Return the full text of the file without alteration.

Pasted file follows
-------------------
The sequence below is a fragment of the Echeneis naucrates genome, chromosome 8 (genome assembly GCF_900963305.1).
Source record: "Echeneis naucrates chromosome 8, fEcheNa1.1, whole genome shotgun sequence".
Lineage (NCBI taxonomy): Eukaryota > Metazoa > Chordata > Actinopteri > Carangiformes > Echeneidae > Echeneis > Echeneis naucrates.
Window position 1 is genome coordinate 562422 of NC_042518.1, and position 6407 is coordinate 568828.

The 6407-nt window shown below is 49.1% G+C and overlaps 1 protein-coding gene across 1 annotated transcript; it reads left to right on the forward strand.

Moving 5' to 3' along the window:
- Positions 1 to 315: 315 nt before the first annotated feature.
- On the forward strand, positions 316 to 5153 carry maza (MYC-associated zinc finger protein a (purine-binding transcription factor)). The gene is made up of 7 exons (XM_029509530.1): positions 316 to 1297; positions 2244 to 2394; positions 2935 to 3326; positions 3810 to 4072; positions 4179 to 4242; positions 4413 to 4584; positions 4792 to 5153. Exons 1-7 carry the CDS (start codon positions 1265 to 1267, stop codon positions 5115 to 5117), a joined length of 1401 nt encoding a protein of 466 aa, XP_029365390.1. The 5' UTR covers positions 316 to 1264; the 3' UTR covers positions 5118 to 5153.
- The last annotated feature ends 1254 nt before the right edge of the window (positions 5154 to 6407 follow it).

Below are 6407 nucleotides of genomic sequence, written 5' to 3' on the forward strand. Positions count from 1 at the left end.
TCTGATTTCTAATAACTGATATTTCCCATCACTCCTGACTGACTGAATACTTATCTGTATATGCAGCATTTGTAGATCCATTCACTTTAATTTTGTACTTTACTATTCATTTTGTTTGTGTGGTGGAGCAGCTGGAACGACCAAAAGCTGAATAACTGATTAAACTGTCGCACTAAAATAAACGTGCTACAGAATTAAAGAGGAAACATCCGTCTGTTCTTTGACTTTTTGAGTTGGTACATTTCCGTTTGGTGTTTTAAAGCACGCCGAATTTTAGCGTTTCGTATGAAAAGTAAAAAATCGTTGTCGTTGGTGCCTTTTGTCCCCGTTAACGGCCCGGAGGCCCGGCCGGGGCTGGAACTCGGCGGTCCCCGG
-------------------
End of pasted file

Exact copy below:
The sequence below is a fragment of the Echeneis naucrates genome, chromosome 8 (genome assembly GCF_900963305.1).
Source record: "Echeneis naucrates chromosome 8, fEcheNa1.1, whole genome shotgun sequence".
Lineage (NCBI taxonomy): Eukaryota > Metazoa > Chordata > Actinopteri > Carangiformes > Echeneidae > Echeneis > Echeneis naucrates.
Window position 1 is genome coordinate 562422 of NC_042518.1, and position 6407 is coordinate 568828.

The 6407-nt window shown below is 49.1% G+C and overlaps 1 protein-coding gene across 1 annotated transcript; it reads left to right on the forward strand.

Moving 5' to 3' along the window:
- Positions 1 to 315: 315 nt before the first annotated feature.
- On the forward strand, positions 316 to 5153 carry maza (MYC-associated zinc finger protein a (purine-binding transcription factor)). The gene is made up of 7 exons (XM_029509530.1): positions 316 to 1297; positions 2244 to 2394; positions 2935 to 3326; positions 3810 to 4072; positions 4179 to 4242; positions 4413 to 4584; positions 4792 to 5153. Exons 1-7 carry the CDS (start codon positions 1265 to 1267, stop codon positions 5115 to 5117), a joined length of 1401 nt encoding a protein of 466 aa, XP_029365390.1. The 5' UTR covers positions 316 to 1264; the 3' UTR covers positions 5118 to 5153.
- The last annotated feature ends 1254 nt before the right edge of the window (positions 5154 to 6407 follow it).

Below are 6407 nucleotides of genomic sequence, written 5' to 3' on the forward strand. Positions count from 1 at the left end.
TCTGATTTCTAATAACTGATATTTCCCATCACTCCTGACTGACTGAATACTTATCTGTATATGCAGCATTTGTAGATCCATTCACTTTAATTTTGTACTTTACTATTCATTTTGTTTGTGTGGTGGAGCAGCTGGAACGACCAAAAGCTGAATAACTGATTAAACTGTCGCACTAAAATAAACGTGCTACAGAATTAAAGAGGAAACATCCGTCTGTTCTTTGACTTTTTGAGTTGGTACATTTCCGTTTGGTGTTTTAAAGCACGCCGAATTTTAGCGTTTCGTATGAAAAGTAAAAAATCGTTGTCGTTGGTGCCTTTTGTCCCCGTTAACGGCCCGGAGGCCCGGCCGGGGCTGGAACTCGGCGGTCCCCGG